Since October 2019, in collaboration with the EIF (Enhanced Integrated Framework), we’ve been working with artisans from 6 different villages and 3 provinces. As part of our Village Weavers Project (VWP), we help them develop ranges of handicrafts that combine craftsmanship and tradition with realistic creativity and market knowledge.
Our team of weavers, dyers, designers and tailors transfer their skills to aid artisans to make a better living from handicrafts. Training and transfer of knowledge and skills are an essential part of our collaboration with artisans. Watch this video to learn more about our latest training sessions in northern Laos.
While in Oudomxai, Luang Namtha and Phongsaly meeting all these artisans we work with, we thought maybe you would like to have a peek behind the curtain and see for yourself all these faces behind the handicrafts you purchase…
The majority of textile artisans are women for whom textile production is only one aspect of their daily life and income. Supporting the businesses of women has been found to have significant benefits for their families and communities thus contributing to sustainable development and reducing poverty.
There are limited income generating opportunities in rural areas. Strengthening the textile production businesses provides rural people with the opportunity to earn an income while remaining in their community. This means that the income also stays in the village, empowering the community through economic development.
Textile production is a “value added” product, meaning that it combines raw materials with skilled labour to produce the final product. This type of product provides a much better financial return for the community than simply selling the raw materials. By performing the value added or skilled labour aspect of the product within the village, it strengthens the industry and income for the community.
Textile production in Laos has strong cultural significance. Much of the technical and esoteric knowledge is passed from generation to generation within the village and often has a distinct character from group to group. This means that there is a strong geographical link to preserving the cultural integrity of Lao textiles. Learn more about the different ethnic groups we work with around Laos through our Village Weavers Project.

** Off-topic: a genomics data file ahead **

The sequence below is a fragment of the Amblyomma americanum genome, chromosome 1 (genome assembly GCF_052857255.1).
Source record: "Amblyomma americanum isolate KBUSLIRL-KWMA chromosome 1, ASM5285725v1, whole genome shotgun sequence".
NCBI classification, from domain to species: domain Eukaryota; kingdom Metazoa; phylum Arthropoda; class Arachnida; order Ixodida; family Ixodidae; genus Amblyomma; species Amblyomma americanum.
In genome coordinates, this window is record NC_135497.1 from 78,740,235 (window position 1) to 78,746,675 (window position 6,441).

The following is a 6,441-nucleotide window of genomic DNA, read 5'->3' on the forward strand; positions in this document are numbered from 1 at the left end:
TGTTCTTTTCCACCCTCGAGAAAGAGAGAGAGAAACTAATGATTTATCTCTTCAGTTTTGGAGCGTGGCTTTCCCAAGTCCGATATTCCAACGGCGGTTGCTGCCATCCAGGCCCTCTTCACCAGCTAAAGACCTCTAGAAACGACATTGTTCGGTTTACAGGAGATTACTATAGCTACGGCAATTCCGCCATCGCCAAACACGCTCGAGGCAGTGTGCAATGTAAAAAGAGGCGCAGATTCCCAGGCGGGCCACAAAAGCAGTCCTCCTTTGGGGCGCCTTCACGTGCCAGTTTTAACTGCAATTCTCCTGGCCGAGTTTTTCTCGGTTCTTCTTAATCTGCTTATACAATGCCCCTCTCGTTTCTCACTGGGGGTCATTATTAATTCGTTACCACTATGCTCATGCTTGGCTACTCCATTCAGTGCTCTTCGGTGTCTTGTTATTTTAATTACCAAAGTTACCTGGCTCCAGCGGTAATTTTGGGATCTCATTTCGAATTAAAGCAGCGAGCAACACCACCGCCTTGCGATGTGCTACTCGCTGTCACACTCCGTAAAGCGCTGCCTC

When you buy a product from Ock Pop Tok, you can be sure that:
Not only do we work with the artisans to develop marketable products and train them to achieve higher quality finished products but we, of course, also pay the artisans fairly for the products we buy from them.
We only work with the finest raw materials and oversee all productions steps to guarantee the highest quality products using environmentally friendly techniques.
We are actively involved with Lao organisations. We work closely with the Lao Handicraft Association and we partner with different Lao government departments to help eradicate poverty in the rural areas of Laos.
We work in all areas of the value chain so we can guarantee to our customers that we apply the fair trade principles at each stage of the chain, from sourcing raw materials to producing the finished product.
We educate visitors around the world about Lao crafts to develop a deeper appreciation of both the high level of skill involved and the cultural significance of designs. Learn more about techniques, motifs and materials.
We have set up a wide range of programmes to support artisans and local communities around Laos and educate visitors about Lao textiles and traditions.
Check our website regularly as we’ll add in the upcoming weeks and months, more content on the artisans we work with through this project. You’ll get to take a stroll though their village, familiarize yourself with their techniques and learn more about their production process.
This activity was supported by ECL Project which is funded by the Enhanced Integrated Framework (EIF).
EIF is an Aid for Trade partnership in action for the Least Developed Countries (LDCs). Operational since 2009, the EIF is a multi-donor program that supports the LDCs to become more active players in the global trading system by helping them tackle supply-side constraints to trade.
ECL Project intends to promote private sector-led economic growth in the least developed Northern Region of the country in response to the Government’s eight National Socio-Economic Development Plan (NSEDP). The project consists of three components: Improvement of the local business environment, Enhancement of productivity and exports of critical sectors, and project management.